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Published: February 9th 2019
After the movie “Crazy, Rich Asians” came out, people have been asking me if there really is a building that looks like a ship resting on three pillars in Singapore. The answer is yes.
That iconic building is Marina Bay Sands Hotel and Casino, and it is pretty spectacular. In addition to the jaw-dropping architecture, it boasts a high-end mall with a river running through it, complete with gondolas. It contains one of the most profitable casinos in the world, and the roof top deck with the infinity edge pool is stunning and unique. Rooms run between $600 and $6,000 a night; I, of course, have never stayed there, but for a small fee you can go up to the deck. The pool is reserved for guests.
But there is more to Marina Bay area than just the hotel and casino. One of my favorite museums is the Singapore Art Science Museum; it’s the one that looks like an opening lotus blossom. I saw there was an exhibit about Richard Feynman, and so I hustled on over.
You may not be familiar with the name of Richard Feynman, Nobel Prize winner in physics in 1965, but if you
The Art Science Museum is reflected in the disk.
remember the explosion of the space shuttle Challenger, you probably remember Richard Feynman. He was part of the team that investigated the cause of the explosion. When it came time to present their findings, he was the scientist who famously dipped the o-ring into his glass of ice water to demonstrate its lack of resilience at freezing temperatures.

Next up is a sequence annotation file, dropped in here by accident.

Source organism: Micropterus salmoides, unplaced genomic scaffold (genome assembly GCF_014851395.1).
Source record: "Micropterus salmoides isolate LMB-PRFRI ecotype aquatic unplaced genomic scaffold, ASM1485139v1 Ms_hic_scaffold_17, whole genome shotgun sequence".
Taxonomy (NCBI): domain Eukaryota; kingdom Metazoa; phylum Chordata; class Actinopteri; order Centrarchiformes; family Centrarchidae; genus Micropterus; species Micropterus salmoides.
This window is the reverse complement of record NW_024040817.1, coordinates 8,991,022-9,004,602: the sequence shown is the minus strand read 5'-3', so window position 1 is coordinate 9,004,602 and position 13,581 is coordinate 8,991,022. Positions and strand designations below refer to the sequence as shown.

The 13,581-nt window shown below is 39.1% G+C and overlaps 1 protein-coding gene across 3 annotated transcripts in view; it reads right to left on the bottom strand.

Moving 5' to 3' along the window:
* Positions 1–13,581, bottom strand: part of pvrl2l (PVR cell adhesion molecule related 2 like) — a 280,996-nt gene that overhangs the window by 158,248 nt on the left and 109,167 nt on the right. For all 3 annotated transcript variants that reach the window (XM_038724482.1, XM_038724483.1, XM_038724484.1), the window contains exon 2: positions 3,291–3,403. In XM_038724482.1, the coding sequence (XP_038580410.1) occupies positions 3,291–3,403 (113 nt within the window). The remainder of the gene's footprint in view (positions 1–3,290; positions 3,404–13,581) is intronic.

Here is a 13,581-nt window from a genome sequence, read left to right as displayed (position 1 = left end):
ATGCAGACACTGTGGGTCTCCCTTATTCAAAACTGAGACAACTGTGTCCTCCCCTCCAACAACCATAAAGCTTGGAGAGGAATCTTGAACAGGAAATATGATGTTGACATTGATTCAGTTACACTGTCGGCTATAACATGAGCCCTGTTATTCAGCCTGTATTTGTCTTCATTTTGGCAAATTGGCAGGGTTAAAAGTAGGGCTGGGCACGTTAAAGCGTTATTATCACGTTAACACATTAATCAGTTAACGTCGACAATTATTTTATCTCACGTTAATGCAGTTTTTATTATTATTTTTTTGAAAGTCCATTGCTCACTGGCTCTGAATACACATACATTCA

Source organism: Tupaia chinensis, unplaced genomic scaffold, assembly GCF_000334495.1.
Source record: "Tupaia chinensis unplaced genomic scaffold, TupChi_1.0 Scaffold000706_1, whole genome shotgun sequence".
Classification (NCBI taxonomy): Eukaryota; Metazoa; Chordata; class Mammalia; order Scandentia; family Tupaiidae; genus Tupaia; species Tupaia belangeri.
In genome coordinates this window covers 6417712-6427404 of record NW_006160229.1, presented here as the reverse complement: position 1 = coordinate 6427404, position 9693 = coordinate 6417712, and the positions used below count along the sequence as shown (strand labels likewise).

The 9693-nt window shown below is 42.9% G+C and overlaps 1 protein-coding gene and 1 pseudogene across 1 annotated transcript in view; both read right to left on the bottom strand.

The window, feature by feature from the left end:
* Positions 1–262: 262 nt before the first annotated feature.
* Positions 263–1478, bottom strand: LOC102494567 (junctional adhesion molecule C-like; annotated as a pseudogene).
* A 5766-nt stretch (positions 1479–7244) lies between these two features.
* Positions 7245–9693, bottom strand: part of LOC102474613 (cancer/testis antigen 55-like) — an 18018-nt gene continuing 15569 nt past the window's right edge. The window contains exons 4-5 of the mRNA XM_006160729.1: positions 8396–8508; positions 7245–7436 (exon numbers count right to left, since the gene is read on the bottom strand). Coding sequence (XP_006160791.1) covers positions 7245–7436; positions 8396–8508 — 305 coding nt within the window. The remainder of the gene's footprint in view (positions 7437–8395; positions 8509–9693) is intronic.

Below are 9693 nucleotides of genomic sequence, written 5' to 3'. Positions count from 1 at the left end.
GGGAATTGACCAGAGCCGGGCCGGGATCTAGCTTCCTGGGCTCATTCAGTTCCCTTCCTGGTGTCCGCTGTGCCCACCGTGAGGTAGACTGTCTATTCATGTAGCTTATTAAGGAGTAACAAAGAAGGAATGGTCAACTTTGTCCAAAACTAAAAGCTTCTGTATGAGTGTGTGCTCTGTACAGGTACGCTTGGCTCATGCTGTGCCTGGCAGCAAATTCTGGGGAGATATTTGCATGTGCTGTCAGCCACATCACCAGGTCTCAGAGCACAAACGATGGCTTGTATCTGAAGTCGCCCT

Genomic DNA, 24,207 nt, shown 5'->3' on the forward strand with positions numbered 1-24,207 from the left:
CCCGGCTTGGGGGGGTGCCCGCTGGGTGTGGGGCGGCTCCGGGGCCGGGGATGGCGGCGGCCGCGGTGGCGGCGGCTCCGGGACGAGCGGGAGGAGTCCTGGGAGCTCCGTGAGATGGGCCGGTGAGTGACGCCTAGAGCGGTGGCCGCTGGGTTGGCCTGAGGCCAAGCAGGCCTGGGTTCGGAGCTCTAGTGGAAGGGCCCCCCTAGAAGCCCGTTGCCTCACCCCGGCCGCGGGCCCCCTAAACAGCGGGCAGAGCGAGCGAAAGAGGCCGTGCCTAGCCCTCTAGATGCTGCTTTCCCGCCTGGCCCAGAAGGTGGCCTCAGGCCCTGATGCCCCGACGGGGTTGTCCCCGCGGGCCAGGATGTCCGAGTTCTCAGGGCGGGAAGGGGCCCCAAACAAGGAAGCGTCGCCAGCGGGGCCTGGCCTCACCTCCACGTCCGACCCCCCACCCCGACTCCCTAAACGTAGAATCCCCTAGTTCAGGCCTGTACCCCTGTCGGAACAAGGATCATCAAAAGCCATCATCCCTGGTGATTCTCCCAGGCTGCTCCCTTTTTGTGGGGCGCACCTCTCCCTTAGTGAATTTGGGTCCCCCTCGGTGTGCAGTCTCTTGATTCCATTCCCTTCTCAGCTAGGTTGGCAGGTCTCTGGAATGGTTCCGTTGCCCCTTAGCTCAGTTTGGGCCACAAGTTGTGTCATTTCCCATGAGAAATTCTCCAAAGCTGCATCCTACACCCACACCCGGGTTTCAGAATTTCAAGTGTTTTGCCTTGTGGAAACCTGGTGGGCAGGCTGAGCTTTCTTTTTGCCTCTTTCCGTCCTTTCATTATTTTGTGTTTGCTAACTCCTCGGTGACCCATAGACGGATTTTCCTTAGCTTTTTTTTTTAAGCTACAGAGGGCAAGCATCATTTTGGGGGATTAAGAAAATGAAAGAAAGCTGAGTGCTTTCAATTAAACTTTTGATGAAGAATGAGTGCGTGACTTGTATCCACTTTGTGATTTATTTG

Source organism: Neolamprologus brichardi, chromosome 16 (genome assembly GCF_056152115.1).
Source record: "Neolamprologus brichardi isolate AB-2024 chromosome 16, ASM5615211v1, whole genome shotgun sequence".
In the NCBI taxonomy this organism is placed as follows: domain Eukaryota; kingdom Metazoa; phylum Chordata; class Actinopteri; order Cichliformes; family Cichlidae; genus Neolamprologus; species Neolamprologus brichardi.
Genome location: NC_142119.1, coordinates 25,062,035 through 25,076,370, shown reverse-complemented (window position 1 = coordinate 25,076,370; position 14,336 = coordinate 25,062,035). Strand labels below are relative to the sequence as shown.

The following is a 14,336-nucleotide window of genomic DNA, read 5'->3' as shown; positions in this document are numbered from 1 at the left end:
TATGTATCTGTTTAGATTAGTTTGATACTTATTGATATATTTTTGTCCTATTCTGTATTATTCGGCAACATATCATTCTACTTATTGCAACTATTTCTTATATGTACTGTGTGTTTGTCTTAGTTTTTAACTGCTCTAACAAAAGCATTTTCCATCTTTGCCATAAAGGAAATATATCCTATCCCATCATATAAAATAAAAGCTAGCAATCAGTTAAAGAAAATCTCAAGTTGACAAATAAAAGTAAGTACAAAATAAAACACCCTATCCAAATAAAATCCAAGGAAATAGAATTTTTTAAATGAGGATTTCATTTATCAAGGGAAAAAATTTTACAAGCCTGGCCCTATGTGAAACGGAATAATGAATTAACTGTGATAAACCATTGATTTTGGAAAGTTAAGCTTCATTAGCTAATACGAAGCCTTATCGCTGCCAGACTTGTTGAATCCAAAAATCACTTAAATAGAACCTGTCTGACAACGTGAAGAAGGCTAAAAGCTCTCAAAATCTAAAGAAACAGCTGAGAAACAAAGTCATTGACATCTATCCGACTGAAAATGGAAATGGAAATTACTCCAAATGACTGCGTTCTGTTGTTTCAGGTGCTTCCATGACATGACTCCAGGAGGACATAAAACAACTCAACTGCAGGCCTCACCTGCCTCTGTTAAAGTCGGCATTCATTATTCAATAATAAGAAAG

I’m not a physicist (not even close!) but I’d read Feynman’s book, “Surely You’re Joking, Mr.Feynman,” about his work on nuclear physics and quantum electro dynamics, with sidelines about safe-cracking, playing the bongos, and the myriad practical jokes he played on people who took themselves way too seriously. It is unquestionably the funniest book ever written by a physicist. The exhibit, which included video excerpts of lectures he gave at the University of Auckland, New Zealand, was a good one, and well worth my time (and the price of admission.)
South of the Art Science Museum is another very cool museum, called the Red Dot Design Museum. This houses an ever-changing collection of things that have won Red Dot Design Awards. Some of these designs are so inventive and so useful you wonder why nobody thought of it sooner. And
the museum store is one of the more fun shops around. I picked up a power strip that was round called the Mogics Power Donut that was designed for travel, but could certainly be used anywhere you needed a power strip, but this also included an adapter plug. The Origin of The Little Red Dot
On many world maps Singapore is depicted by a red dot at the tip of the Malaysian peninsula. The term "little red dot" gained currency after the former Indonesian President B. J. Habibie was regarded as having criticized Singapore in an article published in the Asian Wall Street Journal in August 1998. It was reported that Habibie had remarked that he did not have the feeling that Singapore was a friend, and had pointed to a map, saying: "It's O.K. with me, but there are 211 million people . All the green is Indonesia. And that red dot is Singapore."
Since then, Singaporeans have adopted the term “Little Red Dot” as a point of pride, highlighting the achievements of Singapore despite its small size. Possibly Useful Information
The closest MRT stop to both the Art Science Museum and
the Red Dot Design Museum is Bayfront, serviced by both the Circle Line and the Downtown Line.
Books by Richard Feynman include “Surely You’re Joking, Mr. Feynman” and “What Do You Care What People Think” both of which are fun reads and you don’t need a science background to enjoy them. His science oriented books, which are still understandable to the non-physicist, include “QED” and “Six Easy Pieces.”
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